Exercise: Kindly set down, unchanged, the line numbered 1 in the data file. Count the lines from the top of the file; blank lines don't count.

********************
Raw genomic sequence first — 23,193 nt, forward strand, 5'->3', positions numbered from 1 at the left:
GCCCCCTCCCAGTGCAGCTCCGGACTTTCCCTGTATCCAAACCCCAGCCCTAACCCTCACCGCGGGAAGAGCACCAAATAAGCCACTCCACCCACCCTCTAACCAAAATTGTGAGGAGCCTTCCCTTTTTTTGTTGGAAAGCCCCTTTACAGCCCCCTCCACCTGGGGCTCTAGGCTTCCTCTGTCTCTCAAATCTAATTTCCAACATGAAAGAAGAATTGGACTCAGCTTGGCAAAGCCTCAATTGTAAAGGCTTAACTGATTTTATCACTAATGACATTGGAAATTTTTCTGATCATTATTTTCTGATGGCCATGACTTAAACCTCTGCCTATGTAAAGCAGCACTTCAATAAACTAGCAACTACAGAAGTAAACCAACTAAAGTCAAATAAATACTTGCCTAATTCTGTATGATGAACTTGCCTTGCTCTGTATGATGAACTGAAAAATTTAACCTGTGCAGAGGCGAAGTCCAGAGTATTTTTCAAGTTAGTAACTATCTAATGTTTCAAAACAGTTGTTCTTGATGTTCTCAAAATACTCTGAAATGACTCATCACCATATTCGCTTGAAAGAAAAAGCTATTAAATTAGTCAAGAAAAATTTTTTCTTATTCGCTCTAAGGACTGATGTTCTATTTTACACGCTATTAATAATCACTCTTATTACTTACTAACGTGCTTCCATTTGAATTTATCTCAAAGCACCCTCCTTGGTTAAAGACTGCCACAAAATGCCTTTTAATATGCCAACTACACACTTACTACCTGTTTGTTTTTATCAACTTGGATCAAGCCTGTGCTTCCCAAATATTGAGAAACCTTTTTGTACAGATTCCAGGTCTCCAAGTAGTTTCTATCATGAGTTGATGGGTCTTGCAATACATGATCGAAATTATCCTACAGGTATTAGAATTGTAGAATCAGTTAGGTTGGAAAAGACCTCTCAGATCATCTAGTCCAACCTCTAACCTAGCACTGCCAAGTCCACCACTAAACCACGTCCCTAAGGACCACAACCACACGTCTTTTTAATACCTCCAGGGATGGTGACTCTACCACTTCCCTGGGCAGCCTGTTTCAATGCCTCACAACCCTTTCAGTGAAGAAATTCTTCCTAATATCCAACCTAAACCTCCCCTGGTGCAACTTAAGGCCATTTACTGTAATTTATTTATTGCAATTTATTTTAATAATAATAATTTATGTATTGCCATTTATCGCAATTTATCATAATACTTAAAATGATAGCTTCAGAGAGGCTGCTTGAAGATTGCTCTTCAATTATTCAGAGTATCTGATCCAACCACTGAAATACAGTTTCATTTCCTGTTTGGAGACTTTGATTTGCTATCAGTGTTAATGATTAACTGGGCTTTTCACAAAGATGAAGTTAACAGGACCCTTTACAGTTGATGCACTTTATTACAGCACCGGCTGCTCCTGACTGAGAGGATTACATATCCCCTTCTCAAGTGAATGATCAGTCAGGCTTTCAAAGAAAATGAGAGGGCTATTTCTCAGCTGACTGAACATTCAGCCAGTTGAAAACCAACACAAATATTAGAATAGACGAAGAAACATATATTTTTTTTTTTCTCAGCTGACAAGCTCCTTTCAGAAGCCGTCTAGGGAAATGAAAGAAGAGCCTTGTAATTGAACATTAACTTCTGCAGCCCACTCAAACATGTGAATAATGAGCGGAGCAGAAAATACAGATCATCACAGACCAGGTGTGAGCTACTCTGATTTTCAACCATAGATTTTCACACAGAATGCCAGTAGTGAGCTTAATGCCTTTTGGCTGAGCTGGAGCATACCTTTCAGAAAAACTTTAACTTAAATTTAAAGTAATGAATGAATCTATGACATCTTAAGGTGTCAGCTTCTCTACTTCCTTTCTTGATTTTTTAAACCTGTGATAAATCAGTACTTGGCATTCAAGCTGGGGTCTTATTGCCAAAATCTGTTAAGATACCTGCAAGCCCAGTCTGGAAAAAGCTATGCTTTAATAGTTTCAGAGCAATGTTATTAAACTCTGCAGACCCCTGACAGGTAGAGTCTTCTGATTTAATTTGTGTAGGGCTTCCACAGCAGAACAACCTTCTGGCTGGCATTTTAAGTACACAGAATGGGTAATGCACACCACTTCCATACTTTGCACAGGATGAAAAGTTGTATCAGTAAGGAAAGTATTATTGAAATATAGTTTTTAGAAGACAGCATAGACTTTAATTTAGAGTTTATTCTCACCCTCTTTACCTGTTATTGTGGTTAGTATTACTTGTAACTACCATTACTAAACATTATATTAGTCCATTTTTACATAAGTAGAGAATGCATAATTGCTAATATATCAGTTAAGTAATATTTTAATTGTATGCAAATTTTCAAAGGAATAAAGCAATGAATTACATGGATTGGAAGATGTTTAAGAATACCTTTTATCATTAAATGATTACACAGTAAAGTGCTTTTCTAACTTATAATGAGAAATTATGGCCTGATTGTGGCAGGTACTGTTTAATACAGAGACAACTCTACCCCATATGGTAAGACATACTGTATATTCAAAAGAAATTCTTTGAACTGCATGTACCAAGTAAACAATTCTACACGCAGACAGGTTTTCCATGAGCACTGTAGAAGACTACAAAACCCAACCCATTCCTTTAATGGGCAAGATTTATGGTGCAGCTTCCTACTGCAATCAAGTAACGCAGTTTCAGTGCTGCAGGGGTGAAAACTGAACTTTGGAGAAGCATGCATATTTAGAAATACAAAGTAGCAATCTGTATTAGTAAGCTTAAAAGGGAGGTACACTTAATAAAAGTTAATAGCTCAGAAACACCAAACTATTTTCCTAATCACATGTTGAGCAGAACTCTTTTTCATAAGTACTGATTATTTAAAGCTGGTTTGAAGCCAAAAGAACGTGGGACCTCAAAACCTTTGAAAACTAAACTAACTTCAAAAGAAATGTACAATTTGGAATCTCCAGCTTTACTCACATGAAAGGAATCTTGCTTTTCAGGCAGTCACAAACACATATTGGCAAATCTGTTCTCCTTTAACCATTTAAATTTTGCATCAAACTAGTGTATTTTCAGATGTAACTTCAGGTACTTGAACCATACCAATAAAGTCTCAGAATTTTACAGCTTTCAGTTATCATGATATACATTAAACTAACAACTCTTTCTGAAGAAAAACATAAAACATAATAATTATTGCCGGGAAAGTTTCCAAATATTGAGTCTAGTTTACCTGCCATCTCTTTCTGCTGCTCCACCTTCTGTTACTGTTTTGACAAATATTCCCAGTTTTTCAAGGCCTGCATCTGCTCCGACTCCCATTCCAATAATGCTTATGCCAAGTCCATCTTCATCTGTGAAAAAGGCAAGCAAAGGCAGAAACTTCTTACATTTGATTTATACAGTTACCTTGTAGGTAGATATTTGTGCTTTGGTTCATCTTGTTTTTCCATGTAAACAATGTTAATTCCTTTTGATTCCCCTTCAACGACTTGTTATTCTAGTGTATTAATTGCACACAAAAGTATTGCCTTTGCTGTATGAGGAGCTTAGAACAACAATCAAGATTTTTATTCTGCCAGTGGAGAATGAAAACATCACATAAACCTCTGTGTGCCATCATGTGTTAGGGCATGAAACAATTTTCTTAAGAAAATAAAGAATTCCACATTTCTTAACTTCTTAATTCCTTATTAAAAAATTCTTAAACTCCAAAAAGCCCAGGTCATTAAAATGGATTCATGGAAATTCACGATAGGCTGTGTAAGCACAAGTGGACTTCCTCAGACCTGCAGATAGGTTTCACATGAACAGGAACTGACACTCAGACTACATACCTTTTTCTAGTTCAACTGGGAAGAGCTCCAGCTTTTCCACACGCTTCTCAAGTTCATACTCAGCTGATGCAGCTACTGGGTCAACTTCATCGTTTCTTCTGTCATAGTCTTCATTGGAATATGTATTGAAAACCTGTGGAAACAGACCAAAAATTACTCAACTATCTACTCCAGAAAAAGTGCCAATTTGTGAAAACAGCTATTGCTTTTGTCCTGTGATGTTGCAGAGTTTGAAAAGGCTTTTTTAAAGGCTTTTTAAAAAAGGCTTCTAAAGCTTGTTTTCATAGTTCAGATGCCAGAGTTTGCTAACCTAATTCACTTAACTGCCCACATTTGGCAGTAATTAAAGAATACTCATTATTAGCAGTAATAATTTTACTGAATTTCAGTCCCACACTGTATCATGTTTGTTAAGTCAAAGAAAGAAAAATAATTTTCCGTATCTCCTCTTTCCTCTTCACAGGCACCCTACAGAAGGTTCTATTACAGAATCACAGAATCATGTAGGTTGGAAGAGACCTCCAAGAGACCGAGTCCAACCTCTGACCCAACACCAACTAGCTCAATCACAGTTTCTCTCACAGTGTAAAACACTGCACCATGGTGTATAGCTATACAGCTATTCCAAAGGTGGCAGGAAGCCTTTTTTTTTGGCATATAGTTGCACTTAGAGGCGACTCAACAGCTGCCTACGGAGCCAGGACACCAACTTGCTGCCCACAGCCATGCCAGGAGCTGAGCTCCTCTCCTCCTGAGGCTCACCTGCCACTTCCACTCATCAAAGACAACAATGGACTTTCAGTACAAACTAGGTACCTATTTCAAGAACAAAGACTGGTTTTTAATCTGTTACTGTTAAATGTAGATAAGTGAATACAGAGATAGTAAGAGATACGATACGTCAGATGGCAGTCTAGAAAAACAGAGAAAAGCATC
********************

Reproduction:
Raw genomic sequence first — 23,193 nt, forward strand, 5'->3', positions numbered from 1 at the left: